Les Paul Black Beauty

Sixty years ago the Gibson Company’s catalog introduced the Les Paul Custom as “the ultimate in a solid body guitar” and soon tagged the instrument “the fretless wonder” due to its low, flat fret profile in comparison to the Les Paul, which had debuted as the classic P-90 equipped Gold Top just a year before, in 1952.

Since then the Les Paul Custom has been written into the pages of history by an A-list of guitarists that includes Les Paul, the Doors’ Robbie Krieger, Guns N’ Roses Izzy Stradlin, King Crimson’s Robert Fripp, the Sex Pistols’ Steve Jones, Steve Marriott, the Kinks’ Dave Davies, Ace Frehley, John Fogerty, Mick Ronson, Zakk Wylde, Randy Rhoads, the Edge, Tool’s Adam Jones, Alice in Chains’ Jerry Cantrell and, of course, Peter Frampton, who employed his Black Beauty throughout his classic Frampton Comes Alive!.

That list is a testimonial to the Les Paul Custom’s versatility, ricocheting between, jazz, pop, rock, blues, punk, roots music, psychedelia and metal. With its big, full tones, fast action neck and ergonomic design, the Custom continued Gibson’s streak of hitting it out of the park with the Les Paul guitar.

Les Paul himself was responsible for the birth of the Custom. He wanted a model of the guitar that bore his name to “look like a tuxedo,” so Gibson’s guitar builders dressed up the Gold Top with cream binding, mother of pearl block inlay markers up the neck and a split diamond headstock inlay, borrowed from the Super 400 arch top model. A high gloss black finish allowed those appointments to stand out, but more important the emergence of the Les Paul Custom also introduced Gibson’s first Alnico V pickup, in the neck position, and the super fast low frets that gave the instrument its nickname verses the Gold Top’s medium height frets.

Paul immediately embraced the model, whose good looks also earned the moniker “Black Beauty,” and played it on stage and TV during his “Vaya Con Dios” heyday.

In 1954 the Les Paul Custom got its first upgrade, debuting Gibson’s new ABR-1 bridge, the “Tune-O-Matic.” PAF humbuckers provided the next update, in 1957, with some Customs bearing three humbucking pickups, like Frampton’s, although his was a modded 1954. In 1958 Gibson began using Grover tuners instead of Klusons, and two years later all production of the Les Paul in its original body configuration temporarily ceased due to declining sales, which, perhaps, not coincidentally, paralleled their namesake’s slide from the charts.

Eight years later the original Les Paul body shape was resurrected, and the Les Paul Standard and Les Paul Custom reemerged in two-pickup configurations exclusively. The headstock angle decreased slightly and the headstock got a bit wider, and a maple, verses the original production run’s mahogany, top was employed. Just a year later the mahogany neck was replaced by three pieces of maple and the body was altered from solid mahogany to two pieces of mahogany with a piece of maple in the middle. These unfortunate developments, done during the Norlin Company’s ownership of the Gibson brand, were party corrected in 1977 when the body was restored to mahogany. By 1980 the Les Paul Custom once again had a mahogany neck with an ebony fingerboard, with a Nashville style bridge replacing the ABR-1. Today’s Les Paul Customs also bear 490R and 498T humbuckers and gold hardware.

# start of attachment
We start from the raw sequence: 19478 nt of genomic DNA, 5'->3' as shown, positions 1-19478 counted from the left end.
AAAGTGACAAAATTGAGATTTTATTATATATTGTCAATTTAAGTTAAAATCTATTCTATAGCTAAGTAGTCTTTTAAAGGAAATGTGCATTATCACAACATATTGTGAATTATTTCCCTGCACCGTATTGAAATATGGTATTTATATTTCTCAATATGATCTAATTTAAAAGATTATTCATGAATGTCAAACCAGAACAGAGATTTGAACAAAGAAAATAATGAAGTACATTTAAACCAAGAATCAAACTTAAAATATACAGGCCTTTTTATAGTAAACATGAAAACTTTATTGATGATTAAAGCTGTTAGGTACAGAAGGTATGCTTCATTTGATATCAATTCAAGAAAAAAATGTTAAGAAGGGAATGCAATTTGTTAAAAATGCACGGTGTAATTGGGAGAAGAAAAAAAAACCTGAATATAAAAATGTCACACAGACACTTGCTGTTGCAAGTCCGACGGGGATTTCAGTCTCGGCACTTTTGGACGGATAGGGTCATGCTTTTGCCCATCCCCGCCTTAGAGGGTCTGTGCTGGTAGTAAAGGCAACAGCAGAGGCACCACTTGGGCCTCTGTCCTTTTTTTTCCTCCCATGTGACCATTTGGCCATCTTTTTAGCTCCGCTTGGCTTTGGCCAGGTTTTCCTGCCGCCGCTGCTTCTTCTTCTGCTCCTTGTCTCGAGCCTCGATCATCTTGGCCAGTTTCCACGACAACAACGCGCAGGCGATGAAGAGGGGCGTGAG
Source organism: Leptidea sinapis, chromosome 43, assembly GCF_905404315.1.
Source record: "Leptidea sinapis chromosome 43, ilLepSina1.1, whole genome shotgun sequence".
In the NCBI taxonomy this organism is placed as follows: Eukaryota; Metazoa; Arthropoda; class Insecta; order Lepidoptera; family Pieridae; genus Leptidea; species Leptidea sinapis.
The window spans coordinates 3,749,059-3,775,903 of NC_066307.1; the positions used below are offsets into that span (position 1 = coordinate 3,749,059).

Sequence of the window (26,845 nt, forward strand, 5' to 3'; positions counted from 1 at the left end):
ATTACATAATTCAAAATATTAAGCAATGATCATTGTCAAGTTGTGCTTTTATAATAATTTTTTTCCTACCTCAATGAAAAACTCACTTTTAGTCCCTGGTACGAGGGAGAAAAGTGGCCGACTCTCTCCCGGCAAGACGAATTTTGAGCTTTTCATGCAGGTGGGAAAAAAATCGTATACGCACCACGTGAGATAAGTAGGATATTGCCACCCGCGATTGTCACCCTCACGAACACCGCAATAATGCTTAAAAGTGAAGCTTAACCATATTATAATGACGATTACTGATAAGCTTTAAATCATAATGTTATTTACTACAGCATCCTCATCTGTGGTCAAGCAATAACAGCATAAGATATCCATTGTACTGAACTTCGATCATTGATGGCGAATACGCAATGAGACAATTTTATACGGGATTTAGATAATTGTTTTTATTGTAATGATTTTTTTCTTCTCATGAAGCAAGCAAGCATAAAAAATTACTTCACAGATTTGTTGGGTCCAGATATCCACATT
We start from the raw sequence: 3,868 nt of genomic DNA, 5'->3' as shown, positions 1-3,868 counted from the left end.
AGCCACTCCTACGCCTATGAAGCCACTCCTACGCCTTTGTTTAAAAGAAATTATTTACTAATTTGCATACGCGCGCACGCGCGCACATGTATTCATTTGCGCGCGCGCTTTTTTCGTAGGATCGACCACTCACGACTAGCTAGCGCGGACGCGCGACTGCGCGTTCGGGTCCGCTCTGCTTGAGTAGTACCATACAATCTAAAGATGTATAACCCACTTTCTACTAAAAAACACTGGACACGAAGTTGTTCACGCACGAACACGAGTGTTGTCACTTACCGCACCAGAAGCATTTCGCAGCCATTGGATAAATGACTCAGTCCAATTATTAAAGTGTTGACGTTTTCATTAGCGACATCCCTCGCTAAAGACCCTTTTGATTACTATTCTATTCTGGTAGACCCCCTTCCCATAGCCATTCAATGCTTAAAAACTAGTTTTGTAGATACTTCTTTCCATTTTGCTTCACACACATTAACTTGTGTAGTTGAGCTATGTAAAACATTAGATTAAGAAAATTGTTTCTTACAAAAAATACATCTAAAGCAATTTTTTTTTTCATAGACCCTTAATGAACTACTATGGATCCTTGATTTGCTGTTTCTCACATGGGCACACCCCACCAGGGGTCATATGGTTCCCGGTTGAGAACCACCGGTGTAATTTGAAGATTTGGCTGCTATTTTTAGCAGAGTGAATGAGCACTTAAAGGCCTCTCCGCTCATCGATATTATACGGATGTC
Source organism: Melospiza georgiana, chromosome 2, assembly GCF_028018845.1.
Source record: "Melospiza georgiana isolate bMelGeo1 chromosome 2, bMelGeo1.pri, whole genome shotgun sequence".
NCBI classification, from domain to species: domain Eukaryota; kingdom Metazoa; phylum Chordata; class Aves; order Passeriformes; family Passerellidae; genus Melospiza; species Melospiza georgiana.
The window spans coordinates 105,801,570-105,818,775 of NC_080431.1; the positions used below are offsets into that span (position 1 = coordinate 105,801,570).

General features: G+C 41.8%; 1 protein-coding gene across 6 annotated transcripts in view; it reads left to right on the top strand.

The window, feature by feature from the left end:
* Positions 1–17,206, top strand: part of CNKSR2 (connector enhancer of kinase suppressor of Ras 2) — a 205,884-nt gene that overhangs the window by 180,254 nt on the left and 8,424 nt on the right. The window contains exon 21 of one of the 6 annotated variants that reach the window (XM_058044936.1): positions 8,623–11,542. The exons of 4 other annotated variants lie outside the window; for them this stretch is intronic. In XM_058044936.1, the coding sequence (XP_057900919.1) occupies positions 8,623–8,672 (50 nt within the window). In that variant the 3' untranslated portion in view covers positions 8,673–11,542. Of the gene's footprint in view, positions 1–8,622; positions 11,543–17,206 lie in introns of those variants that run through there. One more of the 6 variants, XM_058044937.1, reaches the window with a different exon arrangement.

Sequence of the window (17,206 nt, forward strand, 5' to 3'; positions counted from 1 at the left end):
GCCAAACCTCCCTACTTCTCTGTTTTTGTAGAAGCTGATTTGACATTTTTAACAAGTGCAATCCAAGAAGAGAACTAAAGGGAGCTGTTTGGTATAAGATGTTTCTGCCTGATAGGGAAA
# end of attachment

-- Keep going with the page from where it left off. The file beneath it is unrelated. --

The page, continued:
Today Gibson has an array of Les Paul Customs in its catalog, including:

1955 Les Paul Custom Exclusive : A spec-correct reissue of the first P-90 and Alnico Black Beauties.

50th Anniversary 1960 Les Paul Custom : A slim-tapered neck model with dual gold plated humbuckers.

Les Paul Custom Maple: A modern variation with Alpine White and Ebony finish options and a two-piece maple top with a chambered mahogany body.

1957 Les Paul Custom 3 Pickup VOS: Part of the Gibson Custom Shop’s Vintage Original Spec series, this Custom has the classic triple humbucker configuration in gold hardware and all of the original appointments.

Les Paul Custom Lite: Although this guitar has a ’50s style rounded neck, it cedes to the contemporary with its thinner, weight relief designed body, but offers the Custom’s distinctive smooth-to-biting tone.

Peter Frampton Les Paul: This is a pain-staking recreation of Frampton’s famed 1954 Comes Alive! guitar, which also served him in Humble Pie.

Randy Rhoads Les Paul Custom: Limited to a 300 instrument run, this Gibson Custom Shop beauty duplicates the axe that metal giant Rhoads used with Ozzy Osbourne.

Randy Rhoads Signature Les Paul

Ace Frehley Budokan Les Paul Custom : Also limited to a 300 guitar run, this instrument reproduces the 1976-era construction of Ace’s six-string and has three DiMarzio humbuckers, just like Frehley’s.

Steve Jones Les Paul Custom: Replete with pin-up girl stickers, this Custom is a representation of the guitar Jones used in the formative days of punk rock with the Sex Pistols.

Steve Jones Signature Les Paul

Les Paul Custom Pro: With Burstbucker pickups, a kill mode in its toggle switch and a wide variety of finishes, this is Gibson’s latest and most contemporary entry in the Les Paul Custom family.